As we reported yesterday, the Enterprise Turnaround Initiative Corporation of Japan (ETIC) has now told the Development Bank of Japan and three major banks that they should be prepared for JAL to file for protection from creditors. According to the Nikkei, ETIC would then become a potential “sponsor” of the airline.
This reverses what had previously looked like a near-certain underwriting of JAL by the government, in order to avoid the unpredictability inherent in a collapse. But the position of Mr. Seiji Maehara, Japan’s Transport Minister, has weakened significantly in the face of strong opposition to using taxpayers’ money for a bailout. He was the leading voice supporting the underwrite.
The strongest opposition now comes from the Ministry of Finance and from Deputy Prime Minister Naoto Kan, who has his eye on a general election next year. Mr Kan believes that taxpayers’ memories will stretch that far – and, importantly, that the electorate would not look favourably on a costly intervention on behalf of the airline (and its staff) when all others are suffering from the downturn. Both Mr Fujii and Mr Kan were members of the five minister team who in Nov-2009 had agreed on a JAL bailout, but they have now changed direction, refusing to guarantee the airline’s loans.
Putting together a budget for next year has proven gruelling; 77 year old Finance Minister, Hirohisa Fujii, was admitted to hospital on Monday, suffering from exhaustion after completing the draft budget, which was approved on 25-Dec-2009. The change of heart over a JAL bailout has apparently emerged as the final touches were put to the USD1 trillion budget.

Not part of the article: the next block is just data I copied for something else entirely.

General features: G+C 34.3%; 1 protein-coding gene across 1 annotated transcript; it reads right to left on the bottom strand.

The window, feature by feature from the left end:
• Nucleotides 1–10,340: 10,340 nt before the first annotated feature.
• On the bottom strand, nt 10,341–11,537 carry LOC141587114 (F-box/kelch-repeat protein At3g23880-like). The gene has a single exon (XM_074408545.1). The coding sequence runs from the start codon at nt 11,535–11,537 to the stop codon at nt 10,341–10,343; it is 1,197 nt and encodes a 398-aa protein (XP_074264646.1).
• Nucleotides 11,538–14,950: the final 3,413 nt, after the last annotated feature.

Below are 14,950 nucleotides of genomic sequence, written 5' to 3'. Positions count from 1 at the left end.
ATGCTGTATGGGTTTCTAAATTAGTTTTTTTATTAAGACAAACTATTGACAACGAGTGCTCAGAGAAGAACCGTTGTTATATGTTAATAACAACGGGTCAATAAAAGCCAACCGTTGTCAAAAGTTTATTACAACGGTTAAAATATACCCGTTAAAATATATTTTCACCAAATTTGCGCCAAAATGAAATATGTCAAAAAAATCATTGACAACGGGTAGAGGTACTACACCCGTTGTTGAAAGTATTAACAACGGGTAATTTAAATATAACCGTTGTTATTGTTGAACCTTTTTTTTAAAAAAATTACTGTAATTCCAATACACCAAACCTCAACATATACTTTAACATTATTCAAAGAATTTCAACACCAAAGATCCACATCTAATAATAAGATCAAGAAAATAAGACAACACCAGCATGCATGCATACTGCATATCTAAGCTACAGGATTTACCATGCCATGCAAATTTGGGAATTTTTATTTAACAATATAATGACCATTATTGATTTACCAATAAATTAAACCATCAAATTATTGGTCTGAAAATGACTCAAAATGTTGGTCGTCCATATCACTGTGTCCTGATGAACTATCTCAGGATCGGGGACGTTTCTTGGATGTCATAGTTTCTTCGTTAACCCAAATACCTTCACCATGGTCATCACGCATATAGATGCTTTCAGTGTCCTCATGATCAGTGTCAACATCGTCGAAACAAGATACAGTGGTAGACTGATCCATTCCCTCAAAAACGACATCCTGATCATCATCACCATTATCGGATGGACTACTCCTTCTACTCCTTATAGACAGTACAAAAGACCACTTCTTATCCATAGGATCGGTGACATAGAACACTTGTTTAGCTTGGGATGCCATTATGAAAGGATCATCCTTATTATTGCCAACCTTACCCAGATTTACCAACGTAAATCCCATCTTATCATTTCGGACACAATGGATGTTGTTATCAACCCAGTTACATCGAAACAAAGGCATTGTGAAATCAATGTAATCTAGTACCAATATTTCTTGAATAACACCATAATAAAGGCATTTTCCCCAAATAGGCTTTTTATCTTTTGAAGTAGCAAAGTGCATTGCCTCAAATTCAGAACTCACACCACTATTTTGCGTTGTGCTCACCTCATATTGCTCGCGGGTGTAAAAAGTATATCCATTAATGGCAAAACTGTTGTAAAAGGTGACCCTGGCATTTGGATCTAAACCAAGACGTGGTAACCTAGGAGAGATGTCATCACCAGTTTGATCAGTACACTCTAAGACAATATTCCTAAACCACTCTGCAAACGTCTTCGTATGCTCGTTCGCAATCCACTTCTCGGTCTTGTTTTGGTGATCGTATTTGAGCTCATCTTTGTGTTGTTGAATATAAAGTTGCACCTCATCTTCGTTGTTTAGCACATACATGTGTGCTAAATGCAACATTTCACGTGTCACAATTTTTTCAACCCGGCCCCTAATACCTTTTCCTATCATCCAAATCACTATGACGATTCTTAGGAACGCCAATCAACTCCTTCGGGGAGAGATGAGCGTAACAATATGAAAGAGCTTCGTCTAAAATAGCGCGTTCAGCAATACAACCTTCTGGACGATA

According to sources in the Ministry of Land, Infrastructure, Transport and Tourism (MLITT), the government is considering a bankruptcy option which would keep the airline operating, in a Japanese form of US style Chapter Eleven creditor protection. They don't want to see JAL stop flying, but a protected bankruptcy operation would necessarily involve a considerable downsizing, in order to satisfy future lenders and investors.
Tokyo’s tabloid newspapers have been predicting all this week that JAL will fold early in the New Year, but, while it cannot be counted out, this may still be a premature judgment. Nonetheless, JAL’s shares have slumped to their lowest level this year, ending yesterday down 8.3% at JPY88, as investors feared a devaluation of their holdings under a bankruptcy scenario. At one stage the shares fell as low as JPY85.
Japan Airline share price: 01-Jan-09 to 29-Dec-09
The scramble to sell may yet be reversed, especially if the airline’ pensioners act quickly to agree to cuts in their entitlements (see below), as a more orderly out of court restructuring is still a real option.
But the renewed uncertainty creates ever-widening ripples. The new bankruptcy concerns appear certain to force a downgrading of the carrier’s credit rating, and already the premium it must pay to insure its loans has increased significantly; credit default swap margin spreads have reportedly widened by as much as 40 basis points. There is no immediate threat of default on loans, after JAL announced last week that it had raised new loans to cover imminent bond redemptions.